Gift2humanity Well-Known Member V.I.P Member

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    Thank you and sorry for one more question. Did you read a lot of literature and fiction as a child and teenager.?
     
  13. BobbyTheEmperor

    BobbyTheEmperor New Member

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    I did. Fantasy genre most of the time (exept for that One time when my teacher told me she didn’t think I could read Mein Kapf and I did and wrote an essay, got an A, and I did all of that to prove her wrong). When it came to facts it was dinosaurs, animals (cats, or big cats, specifically lions). Have been obsessed about it all my life. If I was better at mathematics I would probably be a vetenarian, specialized in wild cats and living in a National Preserve to hel and try to protect wild cats.

    Sorry, I am Swedish. The english word Fiction - does it refer to everything readable which is a book or the kind of book that isn’t based on reality (like stories).
    Kind Regards
     
  14. BobbyTheEmperor

    BobbyTheEmperor New Member

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  15. Gift2humanity

    Gift2humanity Well-Known Member V.I.P Member

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    It’s ok, fiction means non fact books, stories.
    Fantasy comes under this heading.
     
  16. Soleil

    Soleil Well-Known Member

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    I think I do. I recognize emotions, and I understand that people may think different from me.

    I'm not diagnosed as autistic yet, but there's something I think I'll have to mention when I do get assessed: there were two deaths at my high school during my time there. One was from heart problems, and the other was shot. I remember after the second one there were some students crying over him, and I honestly couldn't understand it. I know it makes me sound like a sociopath, but it just didn't make any sense to me. So what if they'll never see him again, what if he had just moved away? Would they be crying then, though the end result is the same? I can imagine being sad, but crying?

    I have to add that at the time I didn't really have any close friends. Now that I do have a friend whom I care deeply for, I can say that I would probably cry if I learned I'd never see him again. But I honestly couldn't understand the students' reaction until I made my own friends. I don't know exactly what to make of this (I'm not even sure this is relevant to this thread or if it belongs elsewhere), but I'm sure it means something.
     
  17. Gift2humanity

    Gift2humanity Well-Known Member V.I.P Member

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    I have a strange reaction to grief as well I didn’t cry when my dad died Or other relatives I remember making myself cry when my Nana died because it felt false not too hot at the same time I felt like I was faking it.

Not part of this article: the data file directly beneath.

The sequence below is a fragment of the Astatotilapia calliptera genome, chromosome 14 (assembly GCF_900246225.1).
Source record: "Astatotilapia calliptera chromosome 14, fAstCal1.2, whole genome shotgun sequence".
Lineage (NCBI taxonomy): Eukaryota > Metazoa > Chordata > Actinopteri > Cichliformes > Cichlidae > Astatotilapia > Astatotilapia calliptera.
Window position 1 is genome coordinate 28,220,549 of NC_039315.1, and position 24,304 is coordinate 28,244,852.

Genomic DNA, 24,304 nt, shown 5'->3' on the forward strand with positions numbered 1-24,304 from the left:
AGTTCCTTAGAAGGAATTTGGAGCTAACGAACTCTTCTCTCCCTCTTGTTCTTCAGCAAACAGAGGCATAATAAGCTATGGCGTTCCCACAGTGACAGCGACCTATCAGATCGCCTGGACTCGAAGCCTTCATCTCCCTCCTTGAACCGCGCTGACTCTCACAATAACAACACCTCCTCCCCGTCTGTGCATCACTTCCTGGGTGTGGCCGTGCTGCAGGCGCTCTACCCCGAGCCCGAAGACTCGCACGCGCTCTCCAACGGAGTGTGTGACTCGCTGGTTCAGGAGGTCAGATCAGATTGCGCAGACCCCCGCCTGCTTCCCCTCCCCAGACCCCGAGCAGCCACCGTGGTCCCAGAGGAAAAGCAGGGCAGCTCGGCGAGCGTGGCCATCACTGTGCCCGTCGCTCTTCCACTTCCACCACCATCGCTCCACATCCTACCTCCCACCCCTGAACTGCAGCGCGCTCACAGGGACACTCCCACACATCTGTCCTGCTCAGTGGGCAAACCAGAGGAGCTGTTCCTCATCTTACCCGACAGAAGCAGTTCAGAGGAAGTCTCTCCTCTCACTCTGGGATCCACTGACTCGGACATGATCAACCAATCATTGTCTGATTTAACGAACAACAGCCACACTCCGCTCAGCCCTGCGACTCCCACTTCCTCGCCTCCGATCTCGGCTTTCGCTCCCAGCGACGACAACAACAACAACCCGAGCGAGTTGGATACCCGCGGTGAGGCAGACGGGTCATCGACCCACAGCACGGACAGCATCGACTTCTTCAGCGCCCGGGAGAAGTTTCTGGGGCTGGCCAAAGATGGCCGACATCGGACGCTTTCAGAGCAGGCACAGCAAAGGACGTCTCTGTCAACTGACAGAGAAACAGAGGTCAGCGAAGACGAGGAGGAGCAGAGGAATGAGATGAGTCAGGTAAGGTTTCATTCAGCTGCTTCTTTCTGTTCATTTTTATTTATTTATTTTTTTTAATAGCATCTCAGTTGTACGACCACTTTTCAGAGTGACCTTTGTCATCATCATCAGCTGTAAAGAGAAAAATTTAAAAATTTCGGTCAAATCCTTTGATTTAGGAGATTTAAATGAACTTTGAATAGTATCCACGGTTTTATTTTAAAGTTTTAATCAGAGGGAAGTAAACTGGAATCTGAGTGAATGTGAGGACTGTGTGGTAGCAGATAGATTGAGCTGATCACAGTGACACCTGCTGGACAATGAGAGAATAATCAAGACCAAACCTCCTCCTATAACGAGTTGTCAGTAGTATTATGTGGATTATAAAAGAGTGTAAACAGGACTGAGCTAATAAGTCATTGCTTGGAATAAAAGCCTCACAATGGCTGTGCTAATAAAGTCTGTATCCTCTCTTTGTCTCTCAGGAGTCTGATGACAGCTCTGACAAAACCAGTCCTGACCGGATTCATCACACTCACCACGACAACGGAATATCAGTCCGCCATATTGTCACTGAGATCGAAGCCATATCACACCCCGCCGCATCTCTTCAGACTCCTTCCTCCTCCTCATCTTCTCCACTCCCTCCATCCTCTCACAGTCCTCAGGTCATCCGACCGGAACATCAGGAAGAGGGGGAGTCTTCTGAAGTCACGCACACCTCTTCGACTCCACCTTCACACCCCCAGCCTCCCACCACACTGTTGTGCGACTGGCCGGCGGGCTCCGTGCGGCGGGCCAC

18. Magna

    Magna Well-Known Member V.I.P Member

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    I have very strong affective aka emotional empathy with someone if I have shared or have previously experienced the same thing. I have this because I can literally relate to their situation, experience, etc having experienced it myself.

    I have little ability to "empathize" with someone's situation or experience if I've never experienced the same thing. I argue that even for people who DO feel they're good at empathizing with someone whom they've not shared a similar experience, that empathy is a contrivance. I don't mean that in a negative way, I mean their empathy is a response to a level of emotion (e.g. pain, sadness, happiness, etc) that they believe, assume, guess the other person is having.

    Since people experience emotions and physical responses differently, one person's "1" on the pain scale (ie scale of 1 to 10) might be another person's "5". One person's "5" on a pain scale might be another person's "9". If you're in pain that you'd rate as an 8 on the pain scale but I assume with my empathy that it's a 4, I haven't given you the level of empathy commensurate with your experience. If you're happy about something that you'd rate as a 3 out of 10 on a happiness scale (if there was one) and I reacted with a level of empathy as if that something was the best thing that had ever happened to you, I'd be over-empathizing.

    This is why any empathy other than empathy stemming from a common experience is a concept that to me is complex. Empathy is imagining how another person feels without knowing how or to what degree they actually feel.
     
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  19. Alexej

    Alexej Well-Known Member V.I.P Member

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    Glad that you were able to have those conversations - sounds really important and healing
     
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  20. zozie

    zozie Well-Known Member

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    Hmm. I can say I am seriously affected by a person's "vibe", though this has lessened since I stopped making eye contact. I used to feel it for days after the fact, especially if someone was having a bad day. No idea why, mind you, just feeling what they were feeling. Drove my crazy. I spent years trying to figure it out. Got really good at inferring, but the conclusions I managed to piece together were still often wrong and took tremendous effort.

    Now that I don't make eye contact, people's "vibes" affect me much less, though I do know how they're feeling if they tell me in words. Still don't know why, though. Unless they tell me. General exceptions apply, such as being tired after a long day, or worried about getting good grades in school.

    In the past, I've had the "please tell me what your intentions are" conversation, which backfired a lot before I understood that I was asking because I literally didn't know.

    Now, if I need to be clear on what a person intends, I preface the conversation with "Please don't be alarmed, I honestly don't know and I recognize that this is unusual, would you mind telling me?" So far that's worked out pretty well. Otherwise people tend to take "What are your intentions?" as a loaded question.

    So, does being sensitive to a "vibe" count as emotional empathy? I am easily affected in emotional situations and I care a great deal. But I need the words to understand why the feelings are happening. Once I do understand, I find I connect emotionally.